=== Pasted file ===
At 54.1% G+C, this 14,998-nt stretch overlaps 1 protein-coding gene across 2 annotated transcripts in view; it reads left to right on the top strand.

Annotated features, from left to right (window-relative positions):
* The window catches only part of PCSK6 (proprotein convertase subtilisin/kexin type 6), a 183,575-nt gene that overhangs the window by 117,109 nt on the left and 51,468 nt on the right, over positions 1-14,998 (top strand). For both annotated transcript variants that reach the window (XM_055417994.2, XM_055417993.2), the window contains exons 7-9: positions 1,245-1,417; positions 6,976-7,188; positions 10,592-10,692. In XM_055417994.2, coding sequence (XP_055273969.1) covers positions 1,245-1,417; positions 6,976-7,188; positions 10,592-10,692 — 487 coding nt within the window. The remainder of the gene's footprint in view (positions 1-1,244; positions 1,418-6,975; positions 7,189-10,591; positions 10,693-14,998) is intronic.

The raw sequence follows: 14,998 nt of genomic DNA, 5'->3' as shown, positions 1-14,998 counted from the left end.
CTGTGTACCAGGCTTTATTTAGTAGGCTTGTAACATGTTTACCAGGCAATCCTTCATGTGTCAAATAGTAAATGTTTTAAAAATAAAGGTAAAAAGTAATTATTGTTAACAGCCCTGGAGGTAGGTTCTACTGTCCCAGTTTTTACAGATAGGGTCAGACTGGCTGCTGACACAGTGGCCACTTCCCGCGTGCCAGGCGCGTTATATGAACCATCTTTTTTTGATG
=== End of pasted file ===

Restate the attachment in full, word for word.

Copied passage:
At 54.1% G+C, this 14,998-nt stretch overlaps 1 protein-coding gene across 2 annotated transcripts in view; it reads left to right on the top strand.

Annotated features, from left to right (window-relative positions):
* The window catches only part of PCSK6 (proprotein convertase subtilisin/kexin type 6), a 183,575-nt gene that overhangs the window by 117,109 nt on the left and 51,468 nt on the right, over positions 1-14,998 (top strand). For both annotated transcript variants that reach the window (XM_055417994.2, XM_055417993.2), the window contains exons 7-9: positions 1,245-1,417; positions 6,976-7,188; positions 10,592-10,692. In XM_055417994.2, coding sequence (XP_055273969.1) covers positions 1,245-1,417; positions 6,976-7,188; positions 10,592-10,692 — 487 coding nt within the window. The remainder of the gene's footprint in view (positions 1-1,244; positions 1,418-6,975; positions 7,189-10,591; positions 10,693-14,998) is intronic.

The raw sequence follows: 14,998 nt of genomic DNA, 5'->3' as shown, positions 1-14,998 counted from the left end.
CTGTGTACCAGGCTTTATTTAGTAGGCTTGTAACATGTTTACCAGGCAATCCTTCATGTGTCAAATAGTAAATGTTTTAAAAATAAAGGTAAAAAGTAATTATTGTTAACAGCCCTGGAGGTAGGTTCTACTGTCCCAGTTTTTACAGATAGGGTCAGACTGGCTGCTGACACAGTGGCCACTTCCCGCGTGCCAGGCGCGTTATATGAACCATCTTTTTTTGATG